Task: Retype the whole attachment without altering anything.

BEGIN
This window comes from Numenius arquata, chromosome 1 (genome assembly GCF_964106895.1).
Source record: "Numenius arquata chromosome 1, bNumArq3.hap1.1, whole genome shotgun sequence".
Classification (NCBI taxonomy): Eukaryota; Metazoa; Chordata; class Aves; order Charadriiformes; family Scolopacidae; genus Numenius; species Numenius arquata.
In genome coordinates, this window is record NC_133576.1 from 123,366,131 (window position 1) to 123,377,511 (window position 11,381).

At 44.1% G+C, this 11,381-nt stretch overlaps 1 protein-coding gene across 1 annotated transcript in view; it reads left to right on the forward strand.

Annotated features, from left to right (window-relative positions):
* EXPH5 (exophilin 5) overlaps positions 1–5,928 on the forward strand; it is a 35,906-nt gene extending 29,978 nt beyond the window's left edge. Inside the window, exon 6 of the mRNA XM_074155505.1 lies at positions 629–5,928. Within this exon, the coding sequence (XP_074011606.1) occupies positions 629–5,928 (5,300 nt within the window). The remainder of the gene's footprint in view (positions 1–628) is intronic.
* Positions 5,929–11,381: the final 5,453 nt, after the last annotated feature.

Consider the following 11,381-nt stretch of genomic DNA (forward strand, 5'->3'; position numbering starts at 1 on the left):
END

This window comes from Numenius arquata, chromosome 1 (genome assembly GCF_964106895.1).
Source record: "Numenius arquata chromosome 1, bNumArq3.hap1.1, whole genome shotgun sequence".
Classification (NCBI taxonomy): Eukaryota; Metazoa; Chordata; class Aves; order Charadriiformes; family Scolopacidae; genus Numenius; species Numenius arquata.
In genome coordinates, this window is record NC_133576.1 from 123,366,131 (window position 1) to 123,377,511 (window position 11,381).

At 44.1% G+C, this 11,381-nt stretch overlaps 1 protein-coding gene across 1 annotated transcript in view; it reads left to right on the forward strand.

Annotated features, from left to right (window-relative positions):
* EXPH5 (exophilin 5) overlaps positions 1–5,928 on the forward strand; it is a 35,906-nt gene extending 29,978 nt beyond the window's left edge. Inside the window, exon 6 of the mRNA XM_074155505.1 lies at positions 629–5,928. Within this exon, the coding sequence (XP_074011606.1) occupies positions 629–5,928 (5,300 nt within the window). The remainder of the gene's footprint in view (positions 1–628) is intronic.
* Positions 5,929–11,381: the final 5,453 nt, after the last annotated feature.

Consider the following 11,381-nt stretch of genomic DNA (forward strand, 5'->3'; position numbering starts at 1 on the left):